These are mostly the scary kind of "judging," which fits in with the "everyone goes to hell" definition. However, there are a few cases where someone is asking God to judge someone else- presumably meaning that the first person believes himself to be innocent and deserving of God's help:

In 1 Chronicles 12:17, David says to his new fans, "But if you have come to betray me to my enemies when my hands are free from violence, may the God of our ancestors see it and judge you."

In 2 Chronicles 20:12, King Jehoshaphat prays for help against an enemy army: "Our God, will you not judge them?"

Helping those who deserve it (5 verses, all from Psalms and Proverbs)

3 of these references are about human judges, and 2 are about God:

Psalm 7:8 "Let the Lord judge the peoples. Vindicate me, Lord, according to my righteousness, according to my integrity, O Most High."

Psalm 76:8-9 "From heaven you pronounced judgment, and the land feared and was quiet— when you, God, rose up to judge, to save all the afflicted of the land."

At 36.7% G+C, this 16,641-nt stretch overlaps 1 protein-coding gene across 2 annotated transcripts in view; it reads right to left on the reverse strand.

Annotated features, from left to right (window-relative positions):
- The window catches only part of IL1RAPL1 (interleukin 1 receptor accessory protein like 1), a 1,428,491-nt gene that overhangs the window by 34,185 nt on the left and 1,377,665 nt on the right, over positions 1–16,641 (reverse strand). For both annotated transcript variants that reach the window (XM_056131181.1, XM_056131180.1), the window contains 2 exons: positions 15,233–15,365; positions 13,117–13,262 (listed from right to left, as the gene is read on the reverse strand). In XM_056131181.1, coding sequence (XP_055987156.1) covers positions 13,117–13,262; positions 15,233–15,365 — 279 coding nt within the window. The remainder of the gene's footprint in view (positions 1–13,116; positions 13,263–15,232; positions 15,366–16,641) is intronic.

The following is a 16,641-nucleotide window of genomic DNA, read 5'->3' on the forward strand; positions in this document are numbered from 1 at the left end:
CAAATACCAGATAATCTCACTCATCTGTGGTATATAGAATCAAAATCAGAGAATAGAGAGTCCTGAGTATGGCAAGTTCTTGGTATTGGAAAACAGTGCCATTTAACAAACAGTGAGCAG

Interesting that "judge" can mean "save." The "everyone goes to hell" understanding says it's love that saves people from justice. Justice can never save.

Judgment which is celebrated (4 verses)

These examples weren't so clear about what they meant by "judge," but they were clear that it was something to be massively celebrated. (All of these examples were about God doing the judging.) Here are a few:

1 Chronicles 16:33 "Let the trees of the forest sing, let them sing for joy before the Lord, for he comes to judge the earth."

Psalm 98:8-9 "Let the rivers clap their hands, let the mountains sing together for joy; let them sing before the Lord, for he comes to judge the earth. He will judge the world in righteousness and the peoples with equity."

3 out of 4 are about the earth celebrating. The odd one out, about people celebrating, is Psalm 96:10 "Say among the nations, 'The Lord reigns.' The world is firmly established, it cannot be moved; he will judge the peoples with equity."

Punishing some, helping others (9 verses)

Some verses which talk about judging include both lifting up the weak and bringing down the powerful: